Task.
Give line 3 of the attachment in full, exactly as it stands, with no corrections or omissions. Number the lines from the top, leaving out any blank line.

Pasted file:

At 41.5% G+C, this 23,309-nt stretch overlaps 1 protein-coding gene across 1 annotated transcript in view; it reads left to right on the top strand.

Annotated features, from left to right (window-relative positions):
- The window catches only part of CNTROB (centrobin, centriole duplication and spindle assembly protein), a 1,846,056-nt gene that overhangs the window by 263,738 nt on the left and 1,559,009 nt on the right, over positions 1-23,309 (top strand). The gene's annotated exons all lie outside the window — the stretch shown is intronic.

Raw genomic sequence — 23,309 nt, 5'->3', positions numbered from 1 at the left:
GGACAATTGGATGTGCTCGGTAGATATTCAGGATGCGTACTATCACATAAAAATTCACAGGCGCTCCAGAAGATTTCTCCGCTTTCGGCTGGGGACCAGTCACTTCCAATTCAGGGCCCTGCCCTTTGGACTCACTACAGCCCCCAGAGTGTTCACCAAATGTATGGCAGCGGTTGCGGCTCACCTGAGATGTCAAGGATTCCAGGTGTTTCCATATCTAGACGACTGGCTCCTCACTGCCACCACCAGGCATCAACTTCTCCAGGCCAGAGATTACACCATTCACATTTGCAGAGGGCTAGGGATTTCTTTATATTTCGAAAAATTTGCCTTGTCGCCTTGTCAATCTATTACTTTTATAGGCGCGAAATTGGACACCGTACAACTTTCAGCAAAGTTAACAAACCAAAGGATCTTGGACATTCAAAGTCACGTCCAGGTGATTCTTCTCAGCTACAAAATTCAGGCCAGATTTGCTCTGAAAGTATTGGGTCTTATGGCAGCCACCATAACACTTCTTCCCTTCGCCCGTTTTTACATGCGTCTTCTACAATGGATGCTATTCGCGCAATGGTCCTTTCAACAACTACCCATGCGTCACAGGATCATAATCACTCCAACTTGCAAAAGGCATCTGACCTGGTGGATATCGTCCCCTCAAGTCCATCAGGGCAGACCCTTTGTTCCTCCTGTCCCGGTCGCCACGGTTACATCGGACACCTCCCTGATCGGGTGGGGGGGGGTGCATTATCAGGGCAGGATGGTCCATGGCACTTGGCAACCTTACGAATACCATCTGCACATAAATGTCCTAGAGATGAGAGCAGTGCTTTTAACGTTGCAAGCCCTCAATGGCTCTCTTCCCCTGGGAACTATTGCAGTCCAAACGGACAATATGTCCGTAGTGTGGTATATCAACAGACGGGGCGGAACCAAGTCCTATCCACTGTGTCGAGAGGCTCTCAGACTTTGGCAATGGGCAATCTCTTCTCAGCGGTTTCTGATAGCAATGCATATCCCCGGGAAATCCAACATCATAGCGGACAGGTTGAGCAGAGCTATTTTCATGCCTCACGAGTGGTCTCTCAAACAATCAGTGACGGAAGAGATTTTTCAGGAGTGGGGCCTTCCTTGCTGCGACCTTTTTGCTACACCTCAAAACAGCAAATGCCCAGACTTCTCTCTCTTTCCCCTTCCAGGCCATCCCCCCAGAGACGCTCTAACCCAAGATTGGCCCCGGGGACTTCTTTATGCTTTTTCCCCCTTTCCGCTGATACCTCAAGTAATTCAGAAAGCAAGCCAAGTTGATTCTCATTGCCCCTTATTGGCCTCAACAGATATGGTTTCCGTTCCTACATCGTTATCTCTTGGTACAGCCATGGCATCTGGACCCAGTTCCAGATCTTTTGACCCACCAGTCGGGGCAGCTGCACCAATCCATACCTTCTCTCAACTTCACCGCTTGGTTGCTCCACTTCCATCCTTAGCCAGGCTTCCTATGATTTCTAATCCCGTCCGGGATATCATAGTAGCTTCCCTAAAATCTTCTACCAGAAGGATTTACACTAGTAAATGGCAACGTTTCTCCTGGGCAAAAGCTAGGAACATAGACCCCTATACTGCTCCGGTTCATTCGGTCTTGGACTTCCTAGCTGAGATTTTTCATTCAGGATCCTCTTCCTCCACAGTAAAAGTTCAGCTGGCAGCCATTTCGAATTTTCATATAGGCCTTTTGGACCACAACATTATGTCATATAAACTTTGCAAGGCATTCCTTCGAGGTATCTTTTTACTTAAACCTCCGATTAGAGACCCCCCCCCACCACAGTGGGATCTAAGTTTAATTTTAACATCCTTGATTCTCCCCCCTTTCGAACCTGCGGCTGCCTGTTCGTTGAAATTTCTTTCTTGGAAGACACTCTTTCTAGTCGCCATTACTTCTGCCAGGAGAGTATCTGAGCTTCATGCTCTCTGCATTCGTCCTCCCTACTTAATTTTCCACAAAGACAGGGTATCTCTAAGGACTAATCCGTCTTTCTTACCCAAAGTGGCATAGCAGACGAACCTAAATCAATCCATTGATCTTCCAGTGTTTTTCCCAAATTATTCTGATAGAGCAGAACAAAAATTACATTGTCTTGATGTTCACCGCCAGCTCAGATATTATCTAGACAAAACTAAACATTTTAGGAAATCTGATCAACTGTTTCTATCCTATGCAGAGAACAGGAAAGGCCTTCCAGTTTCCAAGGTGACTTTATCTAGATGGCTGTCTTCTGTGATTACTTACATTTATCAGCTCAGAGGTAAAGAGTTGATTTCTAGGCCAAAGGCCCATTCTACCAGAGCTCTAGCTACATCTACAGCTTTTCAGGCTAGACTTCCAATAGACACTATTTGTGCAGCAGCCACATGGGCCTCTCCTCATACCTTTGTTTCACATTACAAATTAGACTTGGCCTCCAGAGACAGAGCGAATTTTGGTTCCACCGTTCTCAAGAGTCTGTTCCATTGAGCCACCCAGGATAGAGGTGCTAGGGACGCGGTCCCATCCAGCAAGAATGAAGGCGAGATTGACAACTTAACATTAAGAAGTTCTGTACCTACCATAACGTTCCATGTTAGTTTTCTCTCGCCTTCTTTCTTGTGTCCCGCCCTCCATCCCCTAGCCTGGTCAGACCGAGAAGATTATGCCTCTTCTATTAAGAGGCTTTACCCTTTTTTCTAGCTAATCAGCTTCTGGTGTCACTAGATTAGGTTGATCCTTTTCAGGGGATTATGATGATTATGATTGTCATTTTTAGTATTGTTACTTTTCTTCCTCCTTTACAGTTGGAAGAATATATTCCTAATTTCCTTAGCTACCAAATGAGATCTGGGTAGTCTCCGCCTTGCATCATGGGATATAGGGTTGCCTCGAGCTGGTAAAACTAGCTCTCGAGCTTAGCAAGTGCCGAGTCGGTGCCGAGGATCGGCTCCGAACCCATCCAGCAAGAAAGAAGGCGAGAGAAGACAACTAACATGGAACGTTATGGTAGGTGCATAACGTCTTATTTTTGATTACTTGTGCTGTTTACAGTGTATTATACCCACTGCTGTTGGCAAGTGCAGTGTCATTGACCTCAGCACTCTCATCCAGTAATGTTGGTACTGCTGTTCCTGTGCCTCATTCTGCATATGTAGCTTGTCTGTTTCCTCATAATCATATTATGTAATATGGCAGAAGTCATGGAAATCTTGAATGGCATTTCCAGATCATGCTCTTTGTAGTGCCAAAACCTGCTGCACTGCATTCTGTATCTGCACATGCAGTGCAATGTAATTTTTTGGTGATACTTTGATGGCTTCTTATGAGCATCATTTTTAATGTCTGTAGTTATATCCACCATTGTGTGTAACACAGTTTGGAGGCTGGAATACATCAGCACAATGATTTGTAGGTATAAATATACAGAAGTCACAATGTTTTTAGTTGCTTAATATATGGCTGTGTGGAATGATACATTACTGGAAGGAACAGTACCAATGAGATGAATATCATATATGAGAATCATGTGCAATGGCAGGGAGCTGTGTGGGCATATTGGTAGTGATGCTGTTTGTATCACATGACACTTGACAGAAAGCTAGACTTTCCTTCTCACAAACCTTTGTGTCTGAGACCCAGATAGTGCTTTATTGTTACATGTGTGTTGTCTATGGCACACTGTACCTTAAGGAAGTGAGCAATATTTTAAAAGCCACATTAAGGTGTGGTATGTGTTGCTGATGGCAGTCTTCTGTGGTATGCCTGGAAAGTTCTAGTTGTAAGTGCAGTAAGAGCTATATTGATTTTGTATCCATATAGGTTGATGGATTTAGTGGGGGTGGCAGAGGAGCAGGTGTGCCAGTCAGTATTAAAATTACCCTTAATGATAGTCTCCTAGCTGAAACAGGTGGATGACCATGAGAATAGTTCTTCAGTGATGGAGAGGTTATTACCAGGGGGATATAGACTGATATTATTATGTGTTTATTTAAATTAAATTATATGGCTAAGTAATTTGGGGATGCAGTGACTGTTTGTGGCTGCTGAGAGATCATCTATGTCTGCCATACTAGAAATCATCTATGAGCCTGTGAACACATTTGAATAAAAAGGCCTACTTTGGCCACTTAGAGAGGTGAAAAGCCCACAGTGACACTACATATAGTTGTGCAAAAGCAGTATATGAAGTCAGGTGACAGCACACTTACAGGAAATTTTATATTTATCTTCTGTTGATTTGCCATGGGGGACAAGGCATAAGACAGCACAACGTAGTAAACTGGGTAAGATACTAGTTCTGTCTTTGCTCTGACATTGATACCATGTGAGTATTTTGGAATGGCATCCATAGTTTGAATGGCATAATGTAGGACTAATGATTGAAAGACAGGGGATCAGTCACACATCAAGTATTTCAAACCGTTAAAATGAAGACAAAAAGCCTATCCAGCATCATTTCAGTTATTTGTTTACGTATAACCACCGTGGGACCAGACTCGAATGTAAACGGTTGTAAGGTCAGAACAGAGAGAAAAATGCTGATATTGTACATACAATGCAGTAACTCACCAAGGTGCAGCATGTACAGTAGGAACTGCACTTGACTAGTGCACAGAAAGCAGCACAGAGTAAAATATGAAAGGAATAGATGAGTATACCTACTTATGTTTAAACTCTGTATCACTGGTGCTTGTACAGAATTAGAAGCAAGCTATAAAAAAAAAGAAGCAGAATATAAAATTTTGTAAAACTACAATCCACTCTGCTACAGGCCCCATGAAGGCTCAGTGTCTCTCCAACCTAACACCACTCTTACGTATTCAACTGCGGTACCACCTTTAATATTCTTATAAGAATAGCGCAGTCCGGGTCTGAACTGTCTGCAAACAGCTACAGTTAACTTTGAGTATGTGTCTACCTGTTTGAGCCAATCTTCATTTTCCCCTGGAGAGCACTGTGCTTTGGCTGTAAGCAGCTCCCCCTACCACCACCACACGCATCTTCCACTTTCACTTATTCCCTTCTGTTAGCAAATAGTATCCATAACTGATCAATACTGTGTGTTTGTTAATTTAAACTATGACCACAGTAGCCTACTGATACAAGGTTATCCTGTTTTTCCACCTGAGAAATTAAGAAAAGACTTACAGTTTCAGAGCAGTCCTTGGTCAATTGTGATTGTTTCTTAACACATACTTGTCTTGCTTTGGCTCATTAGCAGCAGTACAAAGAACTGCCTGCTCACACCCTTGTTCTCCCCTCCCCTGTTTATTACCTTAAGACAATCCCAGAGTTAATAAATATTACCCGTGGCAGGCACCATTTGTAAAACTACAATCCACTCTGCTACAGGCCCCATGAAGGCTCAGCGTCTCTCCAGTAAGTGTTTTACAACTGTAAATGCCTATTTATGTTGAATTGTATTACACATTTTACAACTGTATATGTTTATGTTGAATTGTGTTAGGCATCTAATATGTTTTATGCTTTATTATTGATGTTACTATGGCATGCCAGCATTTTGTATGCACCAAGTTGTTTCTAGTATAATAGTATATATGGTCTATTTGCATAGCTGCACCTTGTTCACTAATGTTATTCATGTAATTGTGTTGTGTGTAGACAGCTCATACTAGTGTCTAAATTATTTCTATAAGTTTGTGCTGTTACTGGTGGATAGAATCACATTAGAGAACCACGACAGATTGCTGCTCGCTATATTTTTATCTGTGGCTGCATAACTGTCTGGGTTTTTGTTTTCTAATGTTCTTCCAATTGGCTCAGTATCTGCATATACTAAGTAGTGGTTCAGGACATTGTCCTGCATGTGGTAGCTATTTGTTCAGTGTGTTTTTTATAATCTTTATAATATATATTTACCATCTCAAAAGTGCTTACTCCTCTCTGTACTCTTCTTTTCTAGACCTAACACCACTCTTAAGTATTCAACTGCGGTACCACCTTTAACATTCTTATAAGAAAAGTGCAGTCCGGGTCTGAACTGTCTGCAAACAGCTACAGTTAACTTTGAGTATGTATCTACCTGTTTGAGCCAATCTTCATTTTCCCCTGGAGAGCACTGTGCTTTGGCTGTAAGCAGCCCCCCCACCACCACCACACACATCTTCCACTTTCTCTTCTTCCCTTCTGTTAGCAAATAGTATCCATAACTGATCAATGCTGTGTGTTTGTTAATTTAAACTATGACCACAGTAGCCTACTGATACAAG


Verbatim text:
- The window catches only part of CNTROB (centrobin, centriole duplication and spindle assembly protein), a 1,846,056-nt gene that overhangs the window by 263,738 nt on the left and 1,559,009 nt on the right, over positions 1-23,309 (top strand). The gene's annotated exons all lie outside the window — the stretch shown is intronic.